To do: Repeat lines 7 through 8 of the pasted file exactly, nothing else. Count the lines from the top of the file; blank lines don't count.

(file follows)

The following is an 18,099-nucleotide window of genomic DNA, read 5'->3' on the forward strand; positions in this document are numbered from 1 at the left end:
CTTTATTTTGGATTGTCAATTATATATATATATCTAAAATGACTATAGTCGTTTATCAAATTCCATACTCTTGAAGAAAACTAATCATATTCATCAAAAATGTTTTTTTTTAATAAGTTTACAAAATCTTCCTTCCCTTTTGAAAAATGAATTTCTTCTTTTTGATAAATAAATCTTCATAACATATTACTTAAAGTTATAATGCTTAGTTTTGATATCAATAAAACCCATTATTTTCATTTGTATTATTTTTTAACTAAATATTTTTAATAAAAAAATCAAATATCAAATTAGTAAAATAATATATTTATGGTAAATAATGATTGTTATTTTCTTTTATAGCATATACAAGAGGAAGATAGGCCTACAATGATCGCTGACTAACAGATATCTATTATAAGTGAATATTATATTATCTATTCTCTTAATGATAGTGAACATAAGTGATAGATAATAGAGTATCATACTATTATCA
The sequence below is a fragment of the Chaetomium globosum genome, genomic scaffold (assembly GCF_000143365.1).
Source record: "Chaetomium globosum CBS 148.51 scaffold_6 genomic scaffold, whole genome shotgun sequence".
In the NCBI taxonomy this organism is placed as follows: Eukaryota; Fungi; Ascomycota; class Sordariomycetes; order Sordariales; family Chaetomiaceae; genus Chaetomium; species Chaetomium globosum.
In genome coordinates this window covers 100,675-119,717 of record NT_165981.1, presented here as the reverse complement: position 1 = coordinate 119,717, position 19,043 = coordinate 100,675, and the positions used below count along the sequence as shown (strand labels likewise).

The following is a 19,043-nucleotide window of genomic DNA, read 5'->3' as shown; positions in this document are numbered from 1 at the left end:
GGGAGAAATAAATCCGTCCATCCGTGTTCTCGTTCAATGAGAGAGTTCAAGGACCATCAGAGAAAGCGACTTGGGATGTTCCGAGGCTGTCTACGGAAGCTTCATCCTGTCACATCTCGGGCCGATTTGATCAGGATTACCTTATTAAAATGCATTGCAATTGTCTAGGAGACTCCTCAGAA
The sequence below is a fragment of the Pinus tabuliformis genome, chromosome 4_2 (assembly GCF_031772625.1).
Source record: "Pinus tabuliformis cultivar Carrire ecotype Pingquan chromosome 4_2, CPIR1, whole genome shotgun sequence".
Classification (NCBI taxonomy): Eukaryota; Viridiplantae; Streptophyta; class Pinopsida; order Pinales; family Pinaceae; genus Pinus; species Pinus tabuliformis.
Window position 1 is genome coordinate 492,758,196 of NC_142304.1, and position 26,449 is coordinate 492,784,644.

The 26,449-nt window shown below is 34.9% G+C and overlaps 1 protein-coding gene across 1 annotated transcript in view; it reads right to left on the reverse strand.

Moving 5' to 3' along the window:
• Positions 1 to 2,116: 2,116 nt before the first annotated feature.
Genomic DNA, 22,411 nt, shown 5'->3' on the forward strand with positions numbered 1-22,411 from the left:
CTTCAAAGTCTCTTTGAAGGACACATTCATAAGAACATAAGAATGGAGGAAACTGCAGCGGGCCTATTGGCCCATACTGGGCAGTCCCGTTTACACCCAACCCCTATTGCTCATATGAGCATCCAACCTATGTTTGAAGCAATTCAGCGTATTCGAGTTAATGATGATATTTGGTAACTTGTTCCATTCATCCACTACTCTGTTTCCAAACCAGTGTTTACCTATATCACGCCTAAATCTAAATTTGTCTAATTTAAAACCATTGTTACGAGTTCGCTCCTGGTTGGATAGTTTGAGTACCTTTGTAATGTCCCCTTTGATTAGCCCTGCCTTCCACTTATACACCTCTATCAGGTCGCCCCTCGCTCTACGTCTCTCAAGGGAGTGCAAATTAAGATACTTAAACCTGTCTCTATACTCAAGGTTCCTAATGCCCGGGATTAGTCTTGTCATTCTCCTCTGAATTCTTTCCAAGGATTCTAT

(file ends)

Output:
The following is a 19,043-nucleotide window of genomic DNA, read 5'->3' as shown; positions in this document are numbered from 1 at the left end:
GGGAGAAATAAATCCGTCCATCCGTGTTCTCGTTCAATGAGAGAGTTCAAGGACCATCAGAGAAAGCGACTTGGGATGTTCCGAGGCTGTCTACGGAAGCTTCATCCTGTCACATCTCGGGCCGATTTGATCAGGATTACCTTATTAAAATGCATTGCAATTGTCTAGGAGACTCCTCAGAA